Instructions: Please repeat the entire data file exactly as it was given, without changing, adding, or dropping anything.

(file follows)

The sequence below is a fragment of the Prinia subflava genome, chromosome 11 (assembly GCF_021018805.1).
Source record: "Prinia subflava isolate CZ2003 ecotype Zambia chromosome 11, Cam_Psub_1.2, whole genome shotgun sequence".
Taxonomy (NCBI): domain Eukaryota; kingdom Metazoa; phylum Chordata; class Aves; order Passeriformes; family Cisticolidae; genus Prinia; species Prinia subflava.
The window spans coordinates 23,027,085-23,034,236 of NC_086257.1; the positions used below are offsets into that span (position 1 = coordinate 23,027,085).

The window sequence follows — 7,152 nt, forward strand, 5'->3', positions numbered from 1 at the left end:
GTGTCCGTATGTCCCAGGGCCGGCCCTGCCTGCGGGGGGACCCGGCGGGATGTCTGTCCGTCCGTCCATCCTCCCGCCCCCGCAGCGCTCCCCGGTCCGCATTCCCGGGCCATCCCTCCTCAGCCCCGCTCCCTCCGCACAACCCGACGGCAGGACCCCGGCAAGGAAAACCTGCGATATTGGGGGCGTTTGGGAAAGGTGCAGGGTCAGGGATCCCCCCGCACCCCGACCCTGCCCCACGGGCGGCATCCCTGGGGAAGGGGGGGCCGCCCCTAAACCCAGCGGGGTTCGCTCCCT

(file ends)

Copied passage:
The sequence below is a fragment of the Prinia subflava genome, chromosome 11 (assembly GCF_021018805.1).
Source record: "Prinia subflava isolate CZ2003 ecotype Zambia chromosome 11, Cam_Psub_1.2, whole genome shotgun sequence".
Taxonomy (NCBI): domain Eukaryota; kingdom Metazoa; phylum Chordata; class Aves; order Passeriformes; family Cisticolidae; genus Prinia; species Prinia subflava.
The window spans coordinates 23,027,085-23,034,236 of NC_086257.1; the positions used below are offsets into that span (position 1 = coordinate 23,027,085).

The window sequence follows — 7,152 nt, forward strand, 5'->3', positions numbered from 1 at the left end:
GTGTCCGTATGTCCCAGGGCCGGCCCTGCCTGCGGGGGGACCCGGCGGGATGTCTGTCCGTCCGTCCATCCTCCCGCCCCCGCAGCGCTCCCCGGTCCGCATTCCCGGGCCATCCCTCCTCAGCCCCGCTCCCTCCGCACAACCCGACGGCAGGACCCCGGCAAGGAAAACCTGCGATATTGGGGGCGTTTGGGAAAGGTGCAGGGTCAGGGATCCCCCCGCACCCCGACCCTGCCCCACGGGCGGCATCCCTGGGGAAGGGGGGGCCGCCCCTAAACCCAGCGGGGTTCGCTCCCT